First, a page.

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Can FTTP be from overhead?

Superdario
Grafter
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Registered: ‎10-01-2019

Can FTTP be from overhead?

Hi all,

 

FTTP is showing as available for my address, great!

 

I noticed the other week that all of the telegraph poles now have a black box attached to them, assuming this is for fibre?

 

If so, will they run a new line to my property?

 

If so, does it have to follow the exact route of the old one? At present my copper goes into the loft and across, then out and down the side of the house. It would be easier if the line went to this side of the house from the overhead line instead of through the loft space. 

 

Otherwise, where the master socket is now is where I would like the fibre to be inside, should be ok right?

 

Thanks.

9 REPLIES 9
dvorak
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Re: Can FTTP be from overhead?

yes they will run a new cable from the pole to your house.
the engineer will discuss where the fibre will come in to the house, there is usually some leeway with routing.
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Superdario
Grafter
Posts: 29
Thanks: 6
Registered: ‎10-01-2019

Re: Can FTTP be from overhead?

Thanks Dvorak.

 

Would I be better off running external conduit for them to pull through or can they clip it to masonry like with normal cable?

bmc
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Re: Can FTTP be from overhead?

@Superdario 

The black boxes will be Distribution Points (DP) aka Connectorized Block Terminals (CBT). They can have up to 12 ports / nodes. The fibre optic cable is plugged into a node and then run to your house.

 

A good engineer will work with you to get the best location for the internal Optical Network Terminator (ONT) where possible.

 

It might be possible to run cable round the outside of the house. Does the pole have line of sight to more than one external wall? Potential to run cable to the side wall then round to the wall which has the Master Socket. A box for the Customer Splice Point (CSP) will be on the outside wall before the cable gets brought in.

 

Is there easy access to the loft?

 

Brian

Superdario
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Re: Can FTTP be from overhead?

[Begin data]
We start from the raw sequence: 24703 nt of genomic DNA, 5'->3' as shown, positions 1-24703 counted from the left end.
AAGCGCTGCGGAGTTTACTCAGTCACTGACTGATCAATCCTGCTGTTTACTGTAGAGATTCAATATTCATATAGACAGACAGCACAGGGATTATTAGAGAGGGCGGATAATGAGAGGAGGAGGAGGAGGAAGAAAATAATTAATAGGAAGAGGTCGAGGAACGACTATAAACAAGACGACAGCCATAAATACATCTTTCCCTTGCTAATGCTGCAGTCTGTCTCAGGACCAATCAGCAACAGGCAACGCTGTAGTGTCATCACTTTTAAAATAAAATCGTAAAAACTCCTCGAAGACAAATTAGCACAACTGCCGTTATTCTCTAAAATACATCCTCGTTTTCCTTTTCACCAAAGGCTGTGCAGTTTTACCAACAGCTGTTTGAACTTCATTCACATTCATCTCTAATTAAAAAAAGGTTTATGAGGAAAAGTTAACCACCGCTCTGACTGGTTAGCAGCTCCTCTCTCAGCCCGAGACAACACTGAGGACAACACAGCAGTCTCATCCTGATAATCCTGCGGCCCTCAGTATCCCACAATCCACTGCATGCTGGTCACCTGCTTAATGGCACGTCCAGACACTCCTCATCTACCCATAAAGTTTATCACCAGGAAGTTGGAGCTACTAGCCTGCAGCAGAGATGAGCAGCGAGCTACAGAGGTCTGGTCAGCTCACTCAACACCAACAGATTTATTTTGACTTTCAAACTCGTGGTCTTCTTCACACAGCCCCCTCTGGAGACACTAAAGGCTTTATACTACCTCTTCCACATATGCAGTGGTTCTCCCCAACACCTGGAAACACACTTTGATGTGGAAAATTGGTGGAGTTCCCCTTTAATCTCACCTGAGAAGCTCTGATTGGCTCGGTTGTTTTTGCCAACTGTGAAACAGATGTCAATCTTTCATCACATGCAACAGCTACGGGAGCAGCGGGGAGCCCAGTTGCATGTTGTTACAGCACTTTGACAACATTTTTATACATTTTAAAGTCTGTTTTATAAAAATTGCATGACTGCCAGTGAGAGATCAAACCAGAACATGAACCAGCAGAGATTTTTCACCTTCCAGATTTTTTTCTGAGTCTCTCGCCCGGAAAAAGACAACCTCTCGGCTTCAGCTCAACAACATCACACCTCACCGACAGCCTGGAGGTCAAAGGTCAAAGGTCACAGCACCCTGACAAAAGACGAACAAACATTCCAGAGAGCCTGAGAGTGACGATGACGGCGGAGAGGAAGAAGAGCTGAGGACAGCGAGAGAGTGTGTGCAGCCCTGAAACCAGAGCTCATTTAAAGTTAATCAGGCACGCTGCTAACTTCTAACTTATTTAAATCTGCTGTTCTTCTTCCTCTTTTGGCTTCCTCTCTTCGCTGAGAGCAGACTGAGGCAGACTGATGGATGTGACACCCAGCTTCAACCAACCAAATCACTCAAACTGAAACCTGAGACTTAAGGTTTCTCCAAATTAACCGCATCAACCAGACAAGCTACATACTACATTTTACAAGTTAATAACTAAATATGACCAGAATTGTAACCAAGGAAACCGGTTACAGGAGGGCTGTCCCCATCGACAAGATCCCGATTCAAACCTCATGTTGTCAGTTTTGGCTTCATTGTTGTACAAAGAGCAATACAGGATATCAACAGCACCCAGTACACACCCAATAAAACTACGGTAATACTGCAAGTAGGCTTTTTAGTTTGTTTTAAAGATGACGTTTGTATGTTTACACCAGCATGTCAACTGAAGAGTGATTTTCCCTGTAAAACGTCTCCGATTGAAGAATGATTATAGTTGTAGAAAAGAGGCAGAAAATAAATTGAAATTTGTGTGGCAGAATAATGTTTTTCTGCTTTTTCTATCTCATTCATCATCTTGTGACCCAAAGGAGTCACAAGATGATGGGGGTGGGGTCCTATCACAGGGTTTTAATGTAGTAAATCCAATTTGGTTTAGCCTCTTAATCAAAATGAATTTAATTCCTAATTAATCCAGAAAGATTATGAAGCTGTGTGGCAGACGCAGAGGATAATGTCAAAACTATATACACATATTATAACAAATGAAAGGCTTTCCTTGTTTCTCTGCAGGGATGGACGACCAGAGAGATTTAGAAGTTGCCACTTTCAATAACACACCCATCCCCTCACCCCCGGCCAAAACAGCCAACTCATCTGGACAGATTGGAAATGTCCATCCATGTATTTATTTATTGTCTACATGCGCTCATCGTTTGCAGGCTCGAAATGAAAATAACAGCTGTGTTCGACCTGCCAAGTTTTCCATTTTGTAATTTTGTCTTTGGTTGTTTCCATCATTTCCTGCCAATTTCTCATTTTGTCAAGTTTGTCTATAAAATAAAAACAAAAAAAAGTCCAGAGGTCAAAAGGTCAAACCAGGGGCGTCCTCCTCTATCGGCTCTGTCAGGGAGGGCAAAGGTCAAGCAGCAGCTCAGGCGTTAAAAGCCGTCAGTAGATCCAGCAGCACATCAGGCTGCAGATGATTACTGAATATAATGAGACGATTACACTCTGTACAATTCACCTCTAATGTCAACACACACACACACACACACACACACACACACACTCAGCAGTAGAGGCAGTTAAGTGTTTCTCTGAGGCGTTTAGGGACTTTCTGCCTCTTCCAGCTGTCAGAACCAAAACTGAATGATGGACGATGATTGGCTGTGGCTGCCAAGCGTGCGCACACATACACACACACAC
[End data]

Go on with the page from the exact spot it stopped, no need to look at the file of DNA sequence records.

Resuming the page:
Hi.

Theres a line of site to the proposed location from the pole, say another 7-10m distance. Then a drop of the height of the house, and then horizontally say 6m, and then in to the house.

Does it have to be at a certain height? I was planning on the ONT being at ceiling level (understairs in a ‘comms’ area).

Id like to avoid going through the loft ideally.
bmc
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Re: Can FTTP be from overhead?

@Superdario 

Your proposed external route sounds workable but you won't know until the day of the install.

 

To a certain extent the ONT can be wherever you want, so long as the engineer's happy to install. It needs a power source within one metre but an extension cord should suffice. The router connects to the ONT via Ethernet cable so it can go anywhere you're happy to run cable.

 

Brian

Superdario
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Registered: ‎10-01-2019

Re: Can FTTP be from overhead?

Had a look this evening. Maybe it isn't as direct a route. I could run a duct in the loft. I was thinking 20mm conduit, I could get an almost straight run one side to the other, not sure how to finish this on the ends though, it could look a bit poor! Any ideas?

bmc
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Re: Can FTTP be from overhead?

@Superdario 

Is the loft in use for anything other than storage? A picture of the incoming copper line might be of use for suggesting conduit solutions from more technical people than myself.

 

Using existing entry points might result in the end of your copper connection.

 

Brian

Superdario
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Registered: ‎10-01-2019

Re: Can FTTP be from overhead?

No, the route I would take is a direct 20mm conduit run, gable to gable, clipped to the ceiling joists. If I ever converted this to a room, I would be building over this anyway, so no issue.

 

I would be drilling a 20mm hole each side, poking the conduit through just shy of the face of the brick, so it can be sealed adequately. I was not planning on conduit on the side of the house, just directly clipping.

bmc
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Re: Can FTTP be from overhead?

@Superdario 

That seems workable - especially as no drilling will be required on the day (up high anyway). It's still up to the engineer on the day.

 

Make sure you have a draw rope in place. When drilling through the walls have a slight downward angle just in case of water ingress. Also remember to turn off any Hammer function on the drill before you get to the outer (inner) edge of the wall.

 

I would expect the engineer to clip the cable to the walls.

 

Brian